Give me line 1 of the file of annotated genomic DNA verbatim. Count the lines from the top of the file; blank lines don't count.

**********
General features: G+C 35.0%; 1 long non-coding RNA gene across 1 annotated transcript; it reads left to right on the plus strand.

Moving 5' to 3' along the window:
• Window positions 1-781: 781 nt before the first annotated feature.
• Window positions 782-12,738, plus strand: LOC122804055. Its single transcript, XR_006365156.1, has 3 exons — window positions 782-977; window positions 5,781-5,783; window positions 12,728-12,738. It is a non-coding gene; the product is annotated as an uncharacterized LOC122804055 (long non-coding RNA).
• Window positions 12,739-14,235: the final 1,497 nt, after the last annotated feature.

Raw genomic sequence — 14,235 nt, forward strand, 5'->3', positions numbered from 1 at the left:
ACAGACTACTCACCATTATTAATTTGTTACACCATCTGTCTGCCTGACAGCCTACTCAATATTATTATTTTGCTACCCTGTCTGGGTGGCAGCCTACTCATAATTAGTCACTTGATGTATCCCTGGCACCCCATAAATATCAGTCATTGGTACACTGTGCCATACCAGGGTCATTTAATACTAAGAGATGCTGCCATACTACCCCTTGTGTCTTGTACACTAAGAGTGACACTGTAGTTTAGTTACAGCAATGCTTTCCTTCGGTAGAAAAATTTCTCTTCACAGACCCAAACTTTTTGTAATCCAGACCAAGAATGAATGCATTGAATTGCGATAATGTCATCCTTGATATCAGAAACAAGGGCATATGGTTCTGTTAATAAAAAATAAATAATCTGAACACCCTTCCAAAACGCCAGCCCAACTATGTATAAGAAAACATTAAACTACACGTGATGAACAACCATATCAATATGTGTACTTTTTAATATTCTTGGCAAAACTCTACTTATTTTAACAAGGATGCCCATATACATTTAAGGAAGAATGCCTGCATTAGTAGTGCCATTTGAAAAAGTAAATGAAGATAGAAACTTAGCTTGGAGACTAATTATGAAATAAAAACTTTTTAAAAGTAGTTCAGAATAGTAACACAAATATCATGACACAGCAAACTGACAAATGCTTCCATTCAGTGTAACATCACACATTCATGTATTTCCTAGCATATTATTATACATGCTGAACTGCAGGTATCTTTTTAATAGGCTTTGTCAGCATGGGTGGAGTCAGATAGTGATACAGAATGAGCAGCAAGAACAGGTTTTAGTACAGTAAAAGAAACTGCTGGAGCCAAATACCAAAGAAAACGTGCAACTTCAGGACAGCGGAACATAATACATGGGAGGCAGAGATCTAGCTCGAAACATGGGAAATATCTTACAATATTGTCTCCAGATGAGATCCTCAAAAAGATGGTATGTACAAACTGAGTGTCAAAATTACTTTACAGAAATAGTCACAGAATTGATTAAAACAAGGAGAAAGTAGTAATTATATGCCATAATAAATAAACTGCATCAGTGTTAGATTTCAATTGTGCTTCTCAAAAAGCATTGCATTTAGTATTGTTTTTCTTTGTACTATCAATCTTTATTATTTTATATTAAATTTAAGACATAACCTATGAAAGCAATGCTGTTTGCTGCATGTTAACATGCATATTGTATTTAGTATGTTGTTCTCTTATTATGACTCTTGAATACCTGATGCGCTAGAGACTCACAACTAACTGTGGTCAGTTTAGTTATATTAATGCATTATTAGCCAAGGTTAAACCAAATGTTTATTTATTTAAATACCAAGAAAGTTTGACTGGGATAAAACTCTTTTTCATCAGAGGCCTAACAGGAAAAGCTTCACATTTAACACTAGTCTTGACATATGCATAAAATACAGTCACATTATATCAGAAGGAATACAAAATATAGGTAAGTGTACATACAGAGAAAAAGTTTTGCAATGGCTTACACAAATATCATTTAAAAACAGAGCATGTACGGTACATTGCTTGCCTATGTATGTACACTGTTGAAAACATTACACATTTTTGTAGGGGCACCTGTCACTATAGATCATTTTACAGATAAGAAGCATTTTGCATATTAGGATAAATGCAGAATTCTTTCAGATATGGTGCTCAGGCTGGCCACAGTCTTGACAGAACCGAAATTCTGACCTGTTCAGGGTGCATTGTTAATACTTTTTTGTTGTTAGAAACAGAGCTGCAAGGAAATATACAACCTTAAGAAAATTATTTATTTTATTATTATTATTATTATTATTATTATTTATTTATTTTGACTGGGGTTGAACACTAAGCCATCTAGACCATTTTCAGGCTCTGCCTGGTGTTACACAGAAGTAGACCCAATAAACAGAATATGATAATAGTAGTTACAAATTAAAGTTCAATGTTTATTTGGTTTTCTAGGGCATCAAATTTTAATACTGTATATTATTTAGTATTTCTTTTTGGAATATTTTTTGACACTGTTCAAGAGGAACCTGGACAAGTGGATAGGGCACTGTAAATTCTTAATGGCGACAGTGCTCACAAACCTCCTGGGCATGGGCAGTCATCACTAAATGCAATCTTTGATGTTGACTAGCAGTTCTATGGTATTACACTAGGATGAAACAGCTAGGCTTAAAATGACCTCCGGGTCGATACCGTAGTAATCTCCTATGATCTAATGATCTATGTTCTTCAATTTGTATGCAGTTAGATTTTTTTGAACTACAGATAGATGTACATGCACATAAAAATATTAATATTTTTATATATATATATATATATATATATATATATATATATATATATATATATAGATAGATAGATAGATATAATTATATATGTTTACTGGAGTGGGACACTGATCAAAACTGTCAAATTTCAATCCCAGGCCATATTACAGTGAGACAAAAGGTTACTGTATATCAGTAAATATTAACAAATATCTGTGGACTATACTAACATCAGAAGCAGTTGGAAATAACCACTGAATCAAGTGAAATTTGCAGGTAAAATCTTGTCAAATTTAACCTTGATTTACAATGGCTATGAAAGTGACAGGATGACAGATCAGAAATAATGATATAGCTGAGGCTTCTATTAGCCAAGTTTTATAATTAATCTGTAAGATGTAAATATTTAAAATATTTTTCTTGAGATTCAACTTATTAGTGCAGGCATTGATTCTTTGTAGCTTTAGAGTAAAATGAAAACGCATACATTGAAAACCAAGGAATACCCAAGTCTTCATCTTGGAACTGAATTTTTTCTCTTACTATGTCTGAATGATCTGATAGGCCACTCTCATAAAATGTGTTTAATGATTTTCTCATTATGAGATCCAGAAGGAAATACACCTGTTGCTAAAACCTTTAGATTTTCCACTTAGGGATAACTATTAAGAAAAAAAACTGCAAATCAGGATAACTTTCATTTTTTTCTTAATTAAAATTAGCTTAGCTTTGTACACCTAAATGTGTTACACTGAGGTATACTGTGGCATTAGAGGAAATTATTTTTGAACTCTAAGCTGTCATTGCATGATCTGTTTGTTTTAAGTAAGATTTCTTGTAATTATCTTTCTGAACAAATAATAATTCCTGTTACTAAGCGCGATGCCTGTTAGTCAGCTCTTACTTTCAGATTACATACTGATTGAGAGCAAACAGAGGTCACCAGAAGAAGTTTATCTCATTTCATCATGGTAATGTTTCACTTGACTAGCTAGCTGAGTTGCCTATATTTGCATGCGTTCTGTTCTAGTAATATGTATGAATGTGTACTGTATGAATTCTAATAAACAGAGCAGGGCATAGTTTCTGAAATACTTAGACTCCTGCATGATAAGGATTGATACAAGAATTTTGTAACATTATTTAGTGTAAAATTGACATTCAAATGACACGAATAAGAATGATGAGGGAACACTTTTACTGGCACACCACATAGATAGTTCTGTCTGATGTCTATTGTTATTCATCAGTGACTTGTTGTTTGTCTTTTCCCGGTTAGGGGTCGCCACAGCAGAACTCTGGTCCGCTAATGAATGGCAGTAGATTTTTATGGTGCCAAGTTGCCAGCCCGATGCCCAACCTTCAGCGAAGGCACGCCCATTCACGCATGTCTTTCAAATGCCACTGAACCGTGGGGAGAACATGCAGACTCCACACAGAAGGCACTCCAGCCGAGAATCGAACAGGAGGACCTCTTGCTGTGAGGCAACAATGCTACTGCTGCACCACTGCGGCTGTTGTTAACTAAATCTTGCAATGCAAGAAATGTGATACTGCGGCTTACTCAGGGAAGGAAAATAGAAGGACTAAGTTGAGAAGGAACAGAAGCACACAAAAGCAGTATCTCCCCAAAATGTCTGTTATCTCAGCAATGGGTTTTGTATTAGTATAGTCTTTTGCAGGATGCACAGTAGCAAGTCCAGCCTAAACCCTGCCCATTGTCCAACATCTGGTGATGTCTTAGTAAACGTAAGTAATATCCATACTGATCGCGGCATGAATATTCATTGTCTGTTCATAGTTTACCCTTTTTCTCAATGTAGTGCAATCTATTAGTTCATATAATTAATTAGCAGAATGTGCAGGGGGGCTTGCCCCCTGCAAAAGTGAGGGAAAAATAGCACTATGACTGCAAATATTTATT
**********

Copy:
General features: G+C 35.0%; 1 long non-coding RNA gene across 1 annotated transcript; it reads left to right on the plus strand.